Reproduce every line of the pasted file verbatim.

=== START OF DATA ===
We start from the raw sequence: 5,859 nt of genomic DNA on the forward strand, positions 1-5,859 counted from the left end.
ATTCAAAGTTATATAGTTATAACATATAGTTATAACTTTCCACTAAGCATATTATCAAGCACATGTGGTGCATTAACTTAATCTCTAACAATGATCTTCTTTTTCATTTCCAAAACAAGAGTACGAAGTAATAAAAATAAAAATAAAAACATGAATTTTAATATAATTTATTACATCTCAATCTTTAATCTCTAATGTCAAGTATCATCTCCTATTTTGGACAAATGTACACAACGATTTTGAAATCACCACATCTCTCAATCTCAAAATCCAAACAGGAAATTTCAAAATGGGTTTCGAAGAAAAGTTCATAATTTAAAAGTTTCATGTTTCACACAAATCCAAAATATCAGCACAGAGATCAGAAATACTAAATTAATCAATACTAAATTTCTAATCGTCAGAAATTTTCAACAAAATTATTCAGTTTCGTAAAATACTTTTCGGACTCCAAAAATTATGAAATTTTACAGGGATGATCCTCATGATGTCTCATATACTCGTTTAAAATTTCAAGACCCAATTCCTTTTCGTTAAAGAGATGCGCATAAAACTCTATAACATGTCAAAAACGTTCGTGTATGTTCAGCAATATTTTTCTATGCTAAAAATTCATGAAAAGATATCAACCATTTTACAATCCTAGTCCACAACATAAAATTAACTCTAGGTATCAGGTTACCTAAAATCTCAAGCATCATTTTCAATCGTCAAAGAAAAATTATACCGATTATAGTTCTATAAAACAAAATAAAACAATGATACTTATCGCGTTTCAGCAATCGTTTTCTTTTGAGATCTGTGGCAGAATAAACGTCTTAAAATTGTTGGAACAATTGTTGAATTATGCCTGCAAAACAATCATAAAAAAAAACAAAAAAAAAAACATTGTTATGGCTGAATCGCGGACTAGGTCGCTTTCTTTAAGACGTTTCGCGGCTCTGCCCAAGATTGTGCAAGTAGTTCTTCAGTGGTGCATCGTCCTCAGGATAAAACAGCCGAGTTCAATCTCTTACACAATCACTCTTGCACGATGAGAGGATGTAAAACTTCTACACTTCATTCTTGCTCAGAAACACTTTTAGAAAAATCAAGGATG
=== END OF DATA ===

We start from the raw sequence: 5,859 nt of genomic DNA on the forward strand, positions 1-5,859 counted from the left end.
ATTCAAAGTTATATAGTTATAACATATAGTTATAACTTTCCACTAAGCATATTATCAAGCACATGTGGTGCATTAACTTAATCTCTAACAATGATCTTCTTTTTCATTTCCAAAACAAGAGTACGAAGTAATAAAAATAAAAATAAAAACATGAATTTTAATATAATTTATTACATCTCAATCTTTAATCTCTAATGTCAAGTATCATCTCCTATTTTGGACAAATGTACACAACGATTTTGAAATCACCACATCTCTCAATCTCAAAATCCAAACAGGAAATTTCAAAATGGGTTTCGAAGAAAAGTTCATAATTTAAAAGTTTCATGTTTCACACAAATCCAAAATATCAGCACAGAGATCAGAAATACTAAATTAATCAATACTAAATTTCTAATCGTCAGAAATTTTCAACAAAATTATTCAGTTTCGTAAAATACTTTTCGGACTCCAAAAATTATGAAATTTTACAGGGATGATCCTCATGATGTCTCATATACTCGTTTAAAATTTCAAGACCCAATTCCTTTTCGTTAAAGAGATGCGCATAAAACTCTATAACATGTCAAAAACGTTCGTGTATGTTCAGCAATATTTTTCTATGCTAAAAATTCATGAAAAGATATCAACCATTTTACAATCCTAGTCCACAACATAAAATTAACTCTAGGTATCAGGTTACCTAAAATCTCAAGCATCATTTTCAATCGTCAAAGAAAAATTATACCGATTATAGTTCTATAAAACAAAATAAAACAATGATACTTATCGCGTTTCAGCAATCGTTTTCTTTTGAGATCTGTGGCAGAATAAACGTCTTAAAATTGTTGGAACAATTGTTGAATTATGCCTGCAAAACAATCATAAAAAAAAACAAAAAAAAAAACATTGTTATGGCTGAATCGCGGACTAGGTCGCTTTCTTTAAGACGTTTCGCGGCTCTGCCCAAGATTGTGCAAGTAGTTCTTCAGTGGTGCATCGTCCTCAGGATAAAACAGCCGAGTTCAATCTCTTACACAATCACTCTTGCACGATGAGAGGATGTAAAACTTCTACACTTCATTCTTGCTCAGAAACACTTTTAGAAAAATCAAGGATG